Doping cloud hangs over Russia World Cup amidst “insufficient” testing
Drug testing at the World Cup in Russia has been slammed as “clearly insufficient”, as pressure mounts on football’s governing body to take greater action to preserve the integrity of its showpiece event.
FIFA’s current doping control policy dictates that only two players from each team will be tested at random after each World Cup game.
Former head of Australia’s sports anti-doping authority ASADA, Richard Ings, says testing only four players after each match is not enough.
“FIFA talks a big talk. They trot out lots of big numbers. But when you dig into the [anti-doping] program, it’s really very ineffective given the amount of money that’s available in international football,” Mr Ings told Macquarie Sports Radio’s Cam Reddin.
Concerns around doping in Russian sport have grown since the release of the McLaren report in 2016, which detailed allegations of doping at the 2014 Winter Olympics in Sochi.
The report claimed that more than 1,000 Russian athletes across more than 30 sports benefited from state-sanctioned, state-sponsored doping between 2011 and 2015. Among those athletes were 11 Russian footballers.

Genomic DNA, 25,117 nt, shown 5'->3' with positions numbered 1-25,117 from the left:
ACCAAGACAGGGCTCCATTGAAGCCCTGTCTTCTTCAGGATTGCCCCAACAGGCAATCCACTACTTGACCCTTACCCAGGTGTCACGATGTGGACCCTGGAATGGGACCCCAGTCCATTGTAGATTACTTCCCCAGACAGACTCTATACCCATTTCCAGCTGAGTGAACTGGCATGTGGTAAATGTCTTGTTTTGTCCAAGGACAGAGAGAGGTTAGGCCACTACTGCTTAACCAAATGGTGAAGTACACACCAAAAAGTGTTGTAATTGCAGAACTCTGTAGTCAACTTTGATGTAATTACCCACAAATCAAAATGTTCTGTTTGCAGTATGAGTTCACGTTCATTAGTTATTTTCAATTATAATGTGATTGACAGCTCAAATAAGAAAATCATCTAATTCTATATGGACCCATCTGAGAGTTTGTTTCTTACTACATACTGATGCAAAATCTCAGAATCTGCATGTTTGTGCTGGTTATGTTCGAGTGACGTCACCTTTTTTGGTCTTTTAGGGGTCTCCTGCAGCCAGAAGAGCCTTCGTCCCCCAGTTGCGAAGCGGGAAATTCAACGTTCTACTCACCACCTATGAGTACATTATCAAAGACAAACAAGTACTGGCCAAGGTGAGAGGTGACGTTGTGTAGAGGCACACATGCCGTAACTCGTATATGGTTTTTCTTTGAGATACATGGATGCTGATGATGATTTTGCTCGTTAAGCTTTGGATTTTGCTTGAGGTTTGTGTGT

Revelations from the McLaren report resulted in the International Olympic Committee banning Russia from this year’s Winter Games in Pyeongchang, although more than a hundred Russian athletes were allowed to compete as neutrals, so long as they passed independent testing.
Ings, who served as CEO of ASADA from 2005-2010, says a failure of governance and lack of proper testing procedures are to blame for the cloud of doping that hangs over this year’s World Cup.
“The problem with anti-doping is you’ve to test the right player, on the right day, at the right time, with the right lab test to get a positive [test]. Two at random is just not going to do it,” Mr Ings said.
After nearly two years of investigation following the release of the McLaren report, Russia’s World Cup squad was declared free of doping by FIFA last month. Just days later, the former head of Russia’s anti-doping laboratory in Moscow-turned-whistleblower Grigory Rodchenkov claimed one of the players in Russia’s World Cup squad has had positive tests “disappear” in the past.
“We can never be sure that there will be a level playing field at this World Cup, as we can never be sure there will be a level playing field in pretty much any sporting competition that we see,” Mr Ings said.
“The first step to overcoming the deficiencies that Russian sport and Russian anti-doping have had in the past is to acknowledge the failures,” he said. “In Russia, to this point in time, that really hasn’t happened”.
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